Passwords: How hard are yours to guess?

It can be frustrating to continually set up strong passwords – at least 8 characters, made up of letters, numbers and special characters – creating and remembering them can be hard work.

However, given that the password ‘123456’ has been found 23 million times in global breaches, these strict requirements are in our best interests. Here, we look at some of the common mistakes that play into the hands of hackers and how to make sure your passwords are as secure as they can be.

Avoid predictability

Predictability is a password cracker’s best friend, so avoid using birthdays, family names, pets, interests, locations, sports teams or anything else someone could easily discover.

Combine techniques

Unfortunately, simply substituting special characters into words, such as Samuel becoming S4mu3L, can be easily deciphered by hackers. However, used in conjunction with longer passwords, such as three random words or a memorable phrase can create an effective password.

Reset, but don’t re-use

Change your passwords regularly – at least once a year – and close down any accounts or services you don’t use. Try to use a significantly different password - many of us have a favourite password we fall back on, but if one account is breached, other accounts using the same or similar accounts are immediately at risk too.

Beware of banking on your browser

Be wary of using the password manager built into web browsers such as Chrome, Firefox and Safari as security experts have shown these can be easily exposed. In contrast, a dedicated password manger app protects against this with high-level encryption.

Don’t be caught off-guard offline

Be vigilant and seek verification when someone calls and claims to be from your network provider or other organisation – known as social engineering, this type of cybercrime can use artificial intelligence and voice technology to trick you into transferring funds or handing over login details.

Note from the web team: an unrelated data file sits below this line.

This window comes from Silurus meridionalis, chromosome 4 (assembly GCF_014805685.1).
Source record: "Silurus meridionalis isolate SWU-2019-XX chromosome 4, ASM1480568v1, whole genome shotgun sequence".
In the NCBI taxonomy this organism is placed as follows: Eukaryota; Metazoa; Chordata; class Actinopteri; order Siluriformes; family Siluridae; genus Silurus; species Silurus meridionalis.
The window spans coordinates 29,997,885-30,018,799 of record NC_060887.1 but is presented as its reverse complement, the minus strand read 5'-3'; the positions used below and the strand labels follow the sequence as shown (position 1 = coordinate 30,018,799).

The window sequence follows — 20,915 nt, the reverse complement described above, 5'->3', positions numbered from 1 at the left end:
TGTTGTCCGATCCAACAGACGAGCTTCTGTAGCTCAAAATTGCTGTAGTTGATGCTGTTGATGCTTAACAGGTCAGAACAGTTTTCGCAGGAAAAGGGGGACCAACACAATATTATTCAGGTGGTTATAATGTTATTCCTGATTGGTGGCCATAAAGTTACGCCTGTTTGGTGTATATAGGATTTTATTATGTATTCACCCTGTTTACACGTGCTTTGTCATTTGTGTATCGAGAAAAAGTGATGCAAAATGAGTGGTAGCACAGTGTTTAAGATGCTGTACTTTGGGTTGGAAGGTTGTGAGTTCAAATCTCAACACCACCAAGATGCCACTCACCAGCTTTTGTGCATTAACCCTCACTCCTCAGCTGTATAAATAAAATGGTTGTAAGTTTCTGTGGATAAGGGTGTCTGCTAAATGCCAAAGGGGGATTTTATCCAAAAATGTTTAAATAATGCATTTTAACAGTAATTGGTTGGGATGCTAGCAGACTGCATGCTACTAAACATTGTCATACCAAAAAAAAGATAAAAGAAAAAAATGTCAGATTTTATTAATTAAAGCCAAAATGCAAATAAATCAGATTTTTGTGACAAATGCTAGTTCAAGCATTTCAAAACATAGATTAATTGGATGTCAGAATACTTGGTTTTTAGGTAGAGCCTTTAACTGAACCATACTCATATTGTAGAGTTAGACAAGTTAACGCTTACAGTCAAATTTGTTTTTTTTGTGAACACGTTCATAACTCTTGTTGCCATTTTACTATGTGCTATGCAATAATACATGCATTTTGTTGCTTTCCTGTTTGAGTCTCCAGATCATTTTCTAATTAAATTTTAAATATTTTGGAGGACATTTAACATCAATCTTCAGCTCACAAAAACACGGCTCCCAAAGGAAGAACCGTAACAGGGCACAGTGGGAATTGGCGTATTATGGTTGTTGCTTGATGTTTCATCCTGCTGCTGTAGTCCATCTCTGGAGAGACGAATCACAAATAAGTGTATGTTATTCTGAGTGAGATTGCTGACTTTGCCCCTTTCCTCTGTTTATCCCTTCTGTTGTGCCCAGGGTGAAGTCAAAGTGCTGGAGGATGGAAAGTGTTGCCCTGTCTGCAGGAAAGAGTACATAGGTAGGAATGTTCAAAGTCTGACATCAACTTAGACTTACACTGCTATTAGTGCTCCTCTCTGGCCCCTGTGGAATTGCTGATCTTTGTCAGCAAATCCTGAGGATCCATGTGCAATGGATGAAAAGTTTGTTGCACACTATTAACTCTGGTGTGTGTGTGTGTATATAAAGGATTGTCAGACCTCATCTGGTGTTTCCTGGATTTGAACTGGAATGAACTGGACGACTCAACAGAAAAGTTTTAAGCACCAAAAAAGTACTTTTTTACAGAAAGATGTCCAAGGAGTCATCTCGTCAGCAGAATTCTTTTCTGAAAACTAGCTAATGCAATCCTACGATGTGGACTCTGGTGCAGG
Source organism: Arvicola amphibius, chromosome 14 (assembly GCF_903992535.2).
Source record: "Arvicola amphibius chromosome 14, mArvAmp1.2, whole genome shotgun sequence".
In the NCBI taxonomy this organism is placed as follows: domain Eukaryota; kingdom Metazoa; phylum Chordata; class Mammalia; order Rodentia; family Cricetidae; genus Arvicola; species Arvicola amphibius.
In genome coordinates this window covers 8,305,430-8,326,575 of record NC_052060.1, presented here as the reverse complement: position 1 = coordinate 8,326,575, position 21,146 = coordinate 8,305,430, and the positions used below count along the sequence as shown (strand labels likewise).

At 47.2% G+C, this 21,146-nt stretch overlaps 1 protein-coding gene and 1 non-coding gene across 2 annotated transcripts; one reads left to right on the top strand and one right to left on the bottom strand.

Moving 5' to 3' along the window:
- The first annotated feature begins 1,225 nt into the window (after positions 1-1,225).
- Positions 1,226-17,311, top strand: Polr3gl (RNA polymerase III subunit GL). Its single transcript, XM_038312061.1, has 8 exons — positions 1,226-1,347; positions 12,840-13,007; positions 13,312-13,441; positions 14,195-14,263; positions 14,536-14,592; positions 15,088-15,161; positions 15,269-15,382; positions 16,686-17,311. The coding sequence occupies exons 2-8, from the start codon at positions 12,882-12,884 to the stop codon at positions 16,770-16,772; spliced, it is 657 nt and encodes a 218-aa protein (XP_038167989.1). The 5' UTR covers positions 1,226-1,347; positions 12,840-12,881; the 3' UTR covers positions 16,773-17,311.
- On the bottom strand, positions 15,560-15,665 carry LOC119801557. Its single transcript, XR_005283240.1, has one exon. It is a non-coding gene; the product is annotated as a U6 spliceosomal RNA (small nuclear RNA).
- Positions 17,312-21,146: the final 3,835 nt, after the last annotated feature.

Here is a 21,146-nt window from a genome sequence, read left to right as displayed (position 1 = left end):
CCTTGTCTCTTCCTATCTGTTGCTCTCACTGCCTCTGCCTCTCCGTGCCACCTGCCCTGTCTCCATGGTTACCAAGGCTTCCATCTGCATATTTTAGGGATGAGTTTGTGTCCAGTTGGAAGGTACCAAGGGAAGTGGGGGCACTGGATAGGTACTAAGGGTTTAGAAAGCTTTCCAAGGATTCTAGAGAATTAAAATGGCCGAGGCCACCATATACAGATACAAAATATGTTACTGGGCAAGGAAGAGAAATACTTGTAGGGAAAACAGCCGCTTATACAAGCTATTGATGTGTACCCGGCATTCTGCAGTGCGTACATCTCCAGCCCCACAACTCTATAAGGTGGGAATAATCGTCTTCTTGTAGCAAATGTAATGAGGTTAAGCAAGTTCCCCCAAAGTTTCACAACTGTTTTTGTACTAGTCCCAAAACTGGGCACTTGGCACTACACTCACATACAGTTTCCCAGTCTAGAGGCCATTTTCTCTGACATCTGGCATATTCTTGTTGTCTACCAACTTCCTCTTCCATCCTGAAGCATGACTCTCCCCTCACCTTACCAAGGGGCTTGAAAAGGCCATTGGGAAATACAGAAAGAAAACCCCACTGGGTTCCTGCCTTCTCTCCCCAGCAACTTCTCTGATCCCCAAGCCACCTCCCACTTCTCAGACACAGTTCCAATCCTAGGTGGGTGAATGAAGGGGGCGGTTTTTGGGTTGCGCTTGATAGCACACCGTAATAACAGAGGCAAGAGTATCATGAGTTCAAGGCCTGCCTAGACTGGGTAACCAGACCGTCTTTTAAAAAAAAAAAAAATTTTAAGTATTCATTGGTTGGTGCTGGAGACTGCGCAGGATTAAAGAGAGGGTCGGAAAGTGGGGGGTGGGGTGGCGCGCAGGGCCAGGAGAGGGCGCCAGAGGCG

Lock down your location data

Be aware that apps with permission to access your location could leak more information than you realise, such as your home or work address. And if your photos are geotagged by default, then uploaded to social media, this information could be available to prying eyes.

Having a robust password policy as part of your cyber risk management plan is critical for a business if it is to reduce the threat of cyber attacks, which fundamentally could result in breaches of computer systems and losses of personal and confidential data.

Islands Insurance has partnered with Cyber Insurers who can offer an insurance solution for all companies and budgets. As part of the Cyber insurance, many of our Insurers provide access to complementary risk management tools and resources, which in conjunction with a robust password policy can reduce the risk of uninvited parties gaining access to your computer system and avoid the disruption, financial loss and reputational damage that a company may be faced with as a consequence.

If you require a cyber-crime quotation, require advice as to the types of cyber exposures your business many be exposed to or any further information in regards to the covers and risk management solutions available, please contact Mike Norbury at Mike.Norbury@islands.je

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